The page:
Posts Tagged renewable energy

Flying Wind Turbines

Posted by on Friday, 3 December, 2010

Wind farms already provide power in many locations across the United States, but most of these turbines are attached to ground based structures. Stronger winds high above the earth have the potential to provide much more energy for a wind turbine to capture. The main problem is getting a wind turbine off the ground and keeping it in the air without using too much additional power.

Kites are one way to get the wind turbines up in the air. The wind turbines are only useful when the wind is blowing strongly, which means that there will also be enough wind to keep a kite aloft. According to Unity College, a wind turbine attached to a kite can operate at five times the maximum altitude of a ground based turbine, which provides twice as much power to the power plant on the ground.

Another method of getting the wind turbine in the air without using up additional power is attaching it to a blimp. The blimp is filled with helium, so it is lighter than air and does not need to have the wind blowing to stay up in the sky. Another advantage of a blimp is that it can hold a heavier turbine than a kite can.

There are several reasons why an airborne wind turbine is more effective than a ground based turbine. The wind flow on the ground is not consistent, and wind often comes in from a direction that does not allow a fixed turbine to easily capture it. According to Worchester Polytechnic Institute, at higher altitudes, the wind blows in the same direction for long periods of time, and it keeps blowing at a high speed. A mobile platform, such as a kite or a blimp, can also change its orientation in the air so that it can collect the maximum amount of wind energy. It is possible to use computer software to automatically launch or control the kite or blimp as well.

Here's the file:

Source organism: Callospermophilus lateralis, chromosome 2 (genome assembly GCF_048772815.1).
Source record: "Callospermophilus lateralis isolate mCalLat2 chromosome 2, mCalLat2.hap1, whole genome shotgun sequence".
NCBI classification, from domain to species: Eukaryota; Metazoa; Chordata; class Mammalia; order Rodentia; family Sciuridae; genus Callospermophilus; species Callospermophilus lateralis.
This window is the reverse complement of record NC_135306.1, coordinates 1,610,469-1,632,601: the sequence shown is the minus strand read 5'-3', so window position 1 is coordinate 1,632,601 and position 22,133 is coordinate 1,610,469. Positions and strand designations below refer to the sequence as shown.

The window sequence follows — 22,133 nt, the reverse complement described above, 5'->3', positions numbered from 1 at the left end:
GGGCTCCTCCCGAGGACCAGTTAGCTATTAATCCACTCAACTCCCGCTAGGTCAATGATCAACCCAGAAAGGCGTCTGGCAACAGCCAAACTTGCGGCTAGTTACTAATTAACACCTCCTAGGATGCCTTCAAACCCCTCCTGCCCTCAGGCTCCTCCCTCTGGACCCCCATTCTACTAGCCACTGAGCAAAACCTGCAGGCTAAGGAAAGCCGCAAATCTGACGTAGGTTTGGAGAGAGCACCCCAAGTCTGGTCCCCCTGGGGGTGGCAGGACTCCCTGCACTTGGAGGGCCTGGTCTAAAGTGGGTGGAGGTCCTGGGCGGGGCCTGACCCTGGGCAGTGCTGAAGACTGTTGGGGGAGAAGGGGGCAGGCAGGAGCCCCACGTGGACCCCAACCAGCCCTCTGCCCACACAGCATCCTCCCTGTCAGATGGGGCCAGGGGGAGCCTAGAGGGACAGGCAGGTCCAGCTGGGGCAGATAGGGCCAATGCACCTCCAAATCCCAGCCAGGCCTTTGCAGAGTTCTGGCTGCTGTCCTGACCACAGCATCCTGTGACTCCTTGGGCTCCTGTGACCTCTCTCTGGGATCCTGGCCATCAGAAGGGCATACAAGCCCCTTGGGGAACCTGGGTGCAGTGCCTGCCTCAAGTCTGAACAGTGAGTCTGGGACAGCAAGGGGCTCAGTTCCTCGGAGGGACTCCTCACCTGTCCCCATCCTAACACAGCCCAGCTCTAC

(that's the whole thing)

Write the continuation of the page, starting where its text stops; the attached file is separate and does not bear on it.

Another major advantage of an airborne turbine is its reduced cost. A ground based turbine may be several hundred feet tall. This means that the wind farm owner must build a support structure out of metal to prop up each turbine. The support structure does not produce any energy itself, but it does require a lot of energy to mine the metal and build the structure. A blimp or a kite is made out of thin cloth, so the main cost of the project is the turbine itself. Airborne turbines can produce much more power than ground based turbines with the same amount of cash investment.

Renewable Energy in New Jersey

Posted by on Thursday, 24 June, 2010

New Jersey’s electricity provider, PSE&G, is involved in many renewable energy projects. This large utility formed as a merger of many smaller utilities and provides a large portion of the power supply of New Jersey. Installing solar panels on electrical poles is only one initiative, this company has a lot of solar and wind projects under construction, and is repairing the damage caused by power generation from nonrenewable fuels.

Street lights are receiving some major upgrades. The older street lights use a mercury vapor process to produce light, and the newer systems will replace these lights with fluorescent installations. According to PSE&G it is the first utility in the entire United States to install these new fluorescent inductment lights.

PSE&G is the recipient of a 2005 Smart Growth Award. PSE&G is cleaning up the pollution caused by oil and gas power generation, including groundwater and soil remediation, according to New Jersey Future. There are a lot of sites in New Jersey where petroleum based power generation has caused lots of damage. This utility plans to clean up 38 manufactured gas plant locations, in partnership with the New Jersey government.